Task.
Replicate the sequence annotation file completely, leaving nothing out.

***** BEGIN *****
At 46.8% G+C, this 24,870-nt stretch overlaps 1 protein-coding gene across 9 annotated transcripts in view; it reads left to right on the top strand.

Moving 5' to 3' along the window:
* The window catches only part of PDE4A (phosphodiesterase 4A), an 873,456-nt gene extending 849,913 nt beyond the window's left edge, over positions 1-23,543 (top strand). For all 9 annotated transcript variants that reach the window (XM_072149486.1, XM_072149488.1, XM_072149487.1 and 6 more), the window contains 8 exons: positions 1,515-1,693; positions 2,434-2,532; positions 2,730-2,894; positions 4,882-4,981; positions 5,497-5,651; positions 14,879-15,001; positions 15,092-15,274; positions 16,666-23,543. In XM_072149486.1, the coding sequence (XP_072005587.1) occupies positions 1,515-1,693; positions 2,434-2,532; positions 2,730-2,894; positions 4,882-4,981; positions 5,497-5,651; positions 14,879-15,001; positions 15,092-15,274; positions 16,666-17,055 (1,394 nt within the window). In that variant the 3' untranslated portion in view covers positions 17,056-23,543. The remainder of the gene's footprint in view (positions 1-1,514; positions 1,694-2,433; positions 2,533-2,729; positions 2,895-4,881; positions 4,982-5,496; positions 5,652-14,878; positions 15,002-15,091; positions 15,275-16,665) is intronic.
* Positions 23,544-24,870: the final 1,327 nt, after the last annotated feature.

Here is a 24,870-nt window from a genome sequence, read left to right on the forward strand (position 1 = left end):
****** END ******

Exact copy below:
At 46.8% G+C, this 24,870-nt stretch overlaps 1 protein-coding gene across 9 annotated transcripts in view; it reads left to right on the top strand.

Moving 5' to 3' along the window:
* The window catches only part of PDE4A (phosphodiesterase 4A), an 873,456-nt gene extending 849,913 nt beyond the window's left edge, over positions 1-23,543 (top strand). For all 9 annotated transcript variants that reach the window (XM_072149486.1, XM_072149488.1, XM_072149487.1 and 6 more), the window contains 8 exons: positions 1,515-1,693; positions 2,434-2,532; positions 2,730-2,894; positions 4,882-4,981; positions 5,497-5,651; positions 14,879-15,001; positions 15,092-15,274; positions 16,666-23,543. In XM_072149486.1, the coding sequence (XP_072005587.1) occupies positions 1,515-1,693; positions 2,434-2,532; positions 2,730-2,894; positions 4,882-4,981; positions 5,497-5,651; positions 14,879-15,001; positions 15,092-15,274; positions 16,666-17,055 (1,394 nt within the window). In that variant the 3' untranslated portion in view covers positions 17,056-23,543. The remainder of the gene's footprint in view (positions 1-1,514; positions 1,694-2,433; positions 2,533-2,729; positions 2,895-4,881; positions 4,982-5,496; positions 5,652-14,878; positions 15,002-15,091; positions 15,275-16,665) is intronic.
* Positions 23,544-24,870: the final 1,327 nt, after the last annotated feature.

Here is a 24,870-nt window from a genome sequence, read left to right on the forward strand (position 1 = left end):